Warren said the amount of money the giant corporations have stashed outside the country in tax havens - and the tax bill they would owe - is staggering. They have $2.1 trillion in untaxed profits sitting offshore. This is the same as the combined total earnings of all U.S. corporations in 2013. (This amount of profits in tax havens means these companies owe our government around $620 billion, and this amount is growing by about $90 billion each year now.)
The tax bonus is not shared evenly; it is rigged for the really big guys. "Out of the millions of businesses in the U.S., just 50 corporations hold 75 percent of the $2.1 trillion in untaxed offshore profits. And even in that rarefied air, there's a Tax Dodger Hall of Fame. Just 10 American companies hold more than a third of all those offshore profits," Warren said.
This rigs the game against families and smaller businesses that have to pick up the slack. Families and small U.S. companies pay 17.5 percent. The biggest corporations pay less, even zero.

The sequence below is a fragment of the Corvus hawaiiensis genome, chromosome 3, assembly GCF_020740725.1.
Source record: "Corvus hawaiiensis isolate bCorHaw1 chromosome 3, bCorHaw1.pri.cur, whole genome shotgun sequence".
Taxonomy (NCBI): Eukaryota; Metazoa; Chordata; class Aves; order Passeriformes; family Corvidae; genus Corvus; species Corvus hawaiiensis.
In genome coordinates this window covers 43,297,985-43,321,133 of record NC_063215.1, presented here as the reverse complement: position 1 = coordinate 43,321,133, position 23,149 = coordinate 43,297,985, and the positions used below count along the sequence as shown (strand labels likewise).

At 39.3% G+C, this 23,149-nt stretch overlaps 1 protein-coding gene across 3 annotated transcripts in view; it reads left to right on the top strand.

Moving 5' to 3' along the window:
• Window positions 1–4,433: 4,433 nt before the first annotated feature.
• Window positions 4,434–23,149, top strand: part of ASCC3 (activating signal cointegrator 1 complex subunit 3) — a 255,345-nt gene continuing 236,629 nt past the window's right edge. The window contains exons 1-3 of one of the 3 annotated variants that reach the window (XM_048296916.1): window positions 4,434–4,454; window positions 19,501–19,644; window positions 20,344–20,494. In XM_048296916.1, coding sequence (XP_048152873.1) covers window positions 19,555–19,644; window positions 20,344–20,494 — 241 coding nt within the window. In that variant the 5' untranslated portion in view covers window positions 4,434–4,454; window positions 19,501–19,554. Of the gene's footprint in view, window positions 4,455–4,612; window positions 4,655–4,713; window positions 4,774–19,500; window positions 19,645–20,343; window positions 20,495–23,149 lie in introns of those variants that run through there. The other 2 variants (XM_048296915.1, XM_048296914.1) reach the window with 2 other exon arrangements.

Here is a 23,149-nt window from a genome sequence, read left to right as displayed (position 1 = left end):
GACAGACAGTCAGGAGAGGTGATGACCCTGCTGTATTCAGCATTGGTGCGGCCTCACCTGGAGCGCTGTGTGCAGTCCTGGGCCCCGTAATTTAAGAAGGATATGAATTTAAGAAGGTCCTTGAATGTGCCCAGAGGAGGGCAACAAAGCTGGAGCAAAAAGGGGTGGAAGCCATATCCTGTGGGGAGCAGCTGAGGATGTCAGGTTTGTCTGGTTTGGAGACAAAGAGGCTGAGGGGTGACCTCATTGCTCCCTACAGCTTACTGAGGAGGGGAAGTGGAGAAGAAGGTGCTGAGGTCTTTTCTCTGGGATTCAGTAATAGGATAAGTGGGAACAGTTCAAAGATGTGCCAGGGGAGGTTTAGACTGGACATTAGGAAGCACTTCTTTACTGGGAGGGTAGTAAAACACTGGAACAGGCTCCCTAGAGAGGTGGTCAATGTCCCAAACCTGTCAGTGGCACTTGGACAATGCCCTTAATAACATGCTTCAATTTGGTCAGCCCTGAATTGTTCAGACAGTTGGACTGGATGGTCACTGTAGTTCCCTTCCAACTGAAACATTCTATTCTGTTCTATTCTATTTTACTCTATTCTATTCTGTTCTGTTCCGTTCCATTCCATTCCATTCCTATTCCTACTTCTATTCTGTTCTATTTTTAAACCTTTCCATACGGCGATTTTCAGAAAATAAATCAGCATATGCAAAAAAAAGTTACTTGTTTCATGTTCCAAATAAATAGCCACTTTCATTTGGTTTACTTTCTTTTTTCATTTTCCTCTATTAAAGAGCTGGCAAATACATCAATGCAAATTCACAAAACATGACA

"They get all the benefits but leave it to families and small businesses to pick up the tax bill," Warren said.
How To Fix Taxes
Warren laid out three principles for tax reform that benefits middle-class families and small businesses, not just wealthy multinational corporation:
1) Increase the share of revenue that corporations pay. The tax code now is so tilted toward the big corporations that any "revenue neutral" plan leaves the country with too little money to fund basic services.
2) Level the playing field between small and big businesses. The business tax code is rigged against small businesses, making it harder for them to compete.